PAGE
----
There are new revelations in the continuing nightmare that is Homan Square, the CIA-style black site facility in which the Chicago police have made Black men disappear, and where thousands of them have faced torture, their whereabouts unknown.
According to reporting from “The Guardian,” at least 735 people, of whom more than 6,000 are Black, have been interrogated and detained at the facility, without being granted access to a lawyer and without public knowledge of their whereabouts. Chicago police department documents reveal that at least 14 men in police custody were subjected to physical force from officers.
As was found from documents released to “The Guardian” in connection with its lawsuit against the police, officers “used punches, knee strikes, elbow strikes, slaps, wrist twists, baton blows and Tasers” at Homan Square, despite police denials concerning the harsh treatment of detainees.
“The allegation that physical violence is a part of interviews with suspects is unequivocally false, it is offensive, and it is not supported by any facts whatsoever,” the CPD insisted in March 2015.
In these new documents, all of the arrestees were subject to force after they were placed in police custody, some of the men requiring hospitalization as a result of the ordeal, including one who was Tasered. According to “The Guardian,” some of those who were injured in Homan Square have experienced chronic pain years after the incident occurred. One man, already handcuffed, was told to lie about his own strangulation, and the police report said it had resulted from the man “manag[ing] to put another flex cuff around his neck.” Another man — listed as an “assailant” in police reports — was hit by police for launching an “attack without weapon,” namely “spitting blood.”
The CPD has been rocked by scandal, in light of the treatment of prisoners in the secret facility, and the shooting deaths of unarmed Black men by police — the most prominent being the 2014 killing of Laquan McDonald — leading to citywide protest and calls for the resignation of Mayor Rahm Emanuel. Rather than resign, Emanuel selected Eddie Johnson, an African-American and 27-year veteran of the police force, as interim superintendent of police, according to “The New York Times.” Emanuel had fired Garry F. McCarthy, the previous police chief, following the announcement that the U.S. Department of Justice would investigate the troubled police department.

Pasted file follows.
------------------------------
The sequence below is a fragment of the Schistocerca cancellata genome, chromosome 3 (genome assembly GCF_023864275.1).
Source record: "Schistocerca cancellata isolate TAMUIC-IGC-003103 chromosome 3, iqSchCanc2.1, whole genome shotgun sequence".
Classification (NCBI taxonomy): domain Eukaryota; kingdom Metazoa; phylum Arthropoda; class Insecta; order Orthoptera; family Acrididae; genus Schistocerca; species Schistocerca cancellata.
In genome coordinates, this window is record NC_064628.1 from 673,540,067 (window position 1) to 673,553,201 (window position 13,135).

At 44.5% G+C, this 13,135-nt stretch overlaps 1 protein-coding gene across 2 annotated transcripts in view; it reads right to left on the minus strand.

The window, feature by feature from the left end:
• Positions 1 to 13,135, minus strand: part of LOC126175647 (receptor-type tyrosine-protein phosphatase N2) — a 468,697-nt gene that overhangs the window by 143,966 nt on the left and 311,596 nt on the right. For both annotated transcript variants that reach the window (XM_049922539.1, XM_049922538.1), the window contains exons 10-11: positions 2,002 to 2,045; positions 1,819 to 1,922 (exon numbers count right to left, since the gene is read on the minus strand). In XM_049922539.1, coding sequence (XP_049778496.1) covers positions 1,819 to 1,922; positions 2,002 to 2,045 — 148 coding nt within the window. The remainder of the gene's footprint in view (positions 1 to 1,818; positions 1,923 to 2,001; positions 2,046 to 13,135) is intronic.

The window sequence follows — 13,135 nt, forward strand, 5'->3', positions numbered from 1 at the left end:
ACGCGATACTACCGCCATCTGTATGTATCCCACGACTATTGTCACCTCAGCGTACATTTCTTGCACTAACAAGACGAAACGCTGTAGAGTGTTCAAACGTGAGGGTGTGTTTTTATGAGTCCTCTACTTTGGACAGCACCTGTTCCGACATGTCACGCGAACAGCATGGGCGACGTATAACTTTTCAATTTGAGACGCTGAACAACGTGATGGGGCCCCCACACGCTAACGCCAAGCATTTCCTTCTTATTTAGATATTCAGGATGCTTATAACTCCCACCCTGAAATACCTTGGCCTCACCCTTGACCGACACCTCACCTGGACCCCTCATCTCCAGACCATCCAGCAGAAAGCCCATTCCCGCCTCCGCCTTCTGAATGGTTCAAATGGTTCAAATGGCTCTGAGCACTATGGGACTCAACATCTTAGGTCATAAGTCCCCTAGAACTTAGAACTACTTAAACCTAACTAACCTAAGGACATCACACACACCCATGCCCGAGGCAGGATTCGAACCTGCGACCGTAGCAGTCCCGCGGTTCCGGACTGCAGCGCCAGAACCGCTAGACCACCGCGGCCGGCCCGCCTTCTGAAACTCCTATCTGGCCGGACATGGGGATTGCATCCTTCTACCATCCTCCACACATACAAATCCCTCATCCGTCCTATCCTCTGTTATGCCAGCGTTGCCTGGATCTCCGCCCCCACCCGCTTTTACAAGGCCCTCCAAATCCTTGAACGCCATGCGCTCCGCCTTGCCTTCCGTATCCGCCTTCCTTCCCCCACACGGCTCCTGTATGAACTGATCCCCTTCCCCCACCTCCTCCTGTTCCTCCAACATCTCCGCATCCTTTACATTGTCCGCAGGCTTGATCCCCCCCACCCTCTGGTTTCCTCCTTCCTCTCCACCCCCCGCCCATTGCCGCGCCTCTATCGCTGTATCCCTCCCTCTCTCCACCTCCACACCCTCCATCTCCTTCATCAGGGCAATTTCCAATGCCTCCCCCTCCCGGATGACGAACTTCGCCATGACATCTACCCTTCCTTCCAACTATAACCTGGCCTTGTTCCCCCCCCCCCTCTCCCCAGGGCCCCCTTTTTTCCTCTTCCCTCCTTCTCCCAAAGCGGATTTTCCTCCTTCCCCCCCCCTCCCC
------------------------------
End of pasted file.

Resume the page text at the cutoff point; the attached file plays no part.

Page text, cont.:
The new reports of brutality at Homan Square come as the Chicago City Council agreed to pay nearly $6.5 million to the families of two men who died in police custody, according to “USA Today.” This includes a $4.95 million settlement to the family of Philip Coleman, 38, who was repeatedly Tasered and beaten by Chicago police hours before he died, and a $1.5 million payment to the family of Justin Cook, 29, an asthmatic man who was reportedly refused an inhaler after he was arrested following a car and foot police chase.
Meanwhile, the Chicago police are monitoring peaceful protest groups. According to the “Chicago Sun-Times,” the Chicago police has been spying on protesters, with undercover cops attending meetings of churches, philanthropic groups and Black Lives Matter activists. Since 2009, only one police request to spy on protesters was rejected. The “Sun-Times” had reported that the police also spied on “anti-Olympics protesters, the Service Employees International Union, critics of the visiting Chinese premier, the Occupy movement and NATO Summit demonstrators.” Further, in late 2014 and early 2015, following the shooting of Michael Brown in Ferguson, Missouri, the Chicago police monitored Black demonstrators and kept tabs on events held by the Rev. Jesse Jackson and others. The ACLU of Illinois issued a statement calling the reports “unsettling” and calling for City Council hearings, as was reported in the “Northwest Herald.”
This news comes as officers in seven of 22 Chicago police districts plan to receive more than 450 body cameras. As the “Chicago Tribune” reported, the cameras have the capacity to record 72 continuous hours of high-definition video and audio on a single charge.
“Body cameras are one tool that the police department uses to serve and protect the people of Chicago,” said interim superintendent Johnson in a statement. “They play an important role in not just fighting crime, but also in learning from actual encounters with the public. In addition to wearing a body camera myself, I’ve asked my command staff to wear one as well to demonstrate our commitment to rebuilding trust with the residents we’re sworn to serve.”